On February 18, 2014, the Criterion Collection will do something that they rarely ever do: release an animated film onto DVD/Blu-ray. The film is Fantastic Mr. Fox, Criterion’s first animated feature release since Akira in 1993. To give you a sense of how long ago that was, Akira was released on laserdisc since DVDs hadn’t yet been invented.
No one is naive about Criterion’s sudden interest in an animated film. The release of Fantastic Mr. Fox has more to do with their fetishistic devotion to the work of Wes Anderson than any sudden desire to celebrate animation. I have mixed feelings about asking the animation community to support the title. On the one hand, Fantastic Mr. Fox is a fine film in its own right and Criterion should be encouraged for releasing animation. On the other hand, the film is readily available on DVD, and it’s clearly intended to cater to Wes Anderson fans, not animation enthusiasts.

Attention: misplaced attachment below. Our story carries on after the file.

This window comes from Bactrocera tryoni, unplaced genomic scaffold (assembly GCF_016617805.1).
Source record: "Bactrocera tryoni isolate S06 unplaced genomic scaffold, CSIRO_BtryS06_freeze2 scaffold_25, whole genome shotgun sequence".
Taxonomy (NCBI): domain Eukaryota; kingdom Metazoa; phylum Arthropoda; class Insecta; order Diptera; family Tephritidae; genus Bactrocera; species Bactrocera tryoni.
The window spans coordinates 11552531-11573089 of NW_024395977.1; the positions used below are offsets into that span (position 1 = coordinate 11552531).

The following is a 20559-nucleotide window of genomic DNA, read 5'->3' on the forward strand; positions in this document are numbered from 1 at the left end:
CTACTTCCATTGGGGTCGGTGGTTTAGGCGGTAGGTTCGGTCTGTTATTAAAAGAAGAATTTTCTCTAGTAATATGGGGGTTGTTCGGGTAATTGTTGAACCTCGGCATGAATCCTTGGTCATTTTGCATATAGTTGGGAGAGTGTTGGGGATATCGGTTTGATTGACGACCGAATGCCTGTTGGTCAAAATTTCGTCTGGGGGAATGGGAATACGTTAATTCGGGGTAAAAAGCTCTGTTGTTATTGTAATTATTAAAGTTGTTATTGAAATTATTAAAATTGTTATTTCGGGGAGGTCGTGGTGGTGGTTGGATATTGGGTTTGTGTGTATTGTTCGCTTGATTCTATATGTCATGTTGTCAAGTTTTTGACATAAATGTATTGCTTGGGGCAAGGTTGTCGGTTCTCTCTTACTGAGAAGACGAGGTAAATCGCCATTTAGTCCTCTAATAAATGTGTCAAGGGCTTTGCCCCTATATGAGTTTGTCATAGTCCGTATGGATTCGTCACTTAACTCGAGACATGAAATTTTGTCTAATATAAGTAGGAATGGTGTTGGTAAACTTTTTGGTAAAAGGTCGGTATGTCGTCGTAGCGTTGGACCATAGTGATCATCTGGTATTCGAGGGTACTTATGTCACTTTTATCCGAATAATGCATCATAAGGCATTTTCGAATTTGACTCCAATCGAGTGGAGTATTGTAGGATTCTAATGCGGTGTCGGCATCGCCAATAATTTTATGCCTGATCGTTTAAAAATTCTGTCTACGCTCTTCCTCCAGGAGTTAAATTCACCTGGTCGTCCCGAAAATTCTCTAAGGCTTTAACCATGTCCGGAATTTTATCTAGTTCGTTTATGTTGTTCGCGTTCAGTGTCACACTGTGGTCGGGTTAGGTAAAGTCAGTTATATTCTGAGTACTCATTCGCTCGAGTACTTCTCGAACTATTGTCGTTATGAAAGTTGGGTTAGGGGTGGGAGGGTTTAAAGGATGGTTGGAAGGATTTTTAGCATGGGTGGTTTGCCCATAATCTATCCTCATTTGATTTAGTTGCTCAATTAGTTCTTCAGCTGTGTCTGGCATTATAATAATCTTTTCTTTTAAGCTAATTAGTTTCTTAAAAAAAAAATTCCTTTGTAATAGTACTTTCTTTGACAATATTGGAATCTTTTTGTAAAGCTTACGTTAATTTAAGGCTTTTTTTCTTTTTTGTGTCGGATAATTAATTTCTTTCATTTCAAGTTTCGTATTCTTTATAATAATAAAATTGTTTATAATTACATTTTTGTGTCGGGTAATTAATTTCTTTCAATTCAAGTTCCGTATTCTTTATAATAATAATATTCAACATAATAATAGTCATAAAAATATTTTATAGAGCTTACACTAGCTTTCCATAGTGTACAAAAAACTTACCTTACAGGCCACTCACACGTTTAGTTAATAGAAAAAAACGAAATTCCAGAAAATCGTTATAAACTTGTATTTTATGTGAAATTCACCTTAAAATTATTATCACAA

By neglecting to include animation among its collection for as long as it has, Criterion has failed in its own self-proclaimed mission of “gathering the greatest films from around the world” and “publishing the defining moments of cinema for a wider and wider audience.” Their narrow definitions of film and cinema might have sufficed when they started the company in 1984, but it is incomprehensible for a contemporary company that promotes filmmakers and cinema on Criterion’s scale to remain so tone-deaf to the place of animation within the cinematic tradition.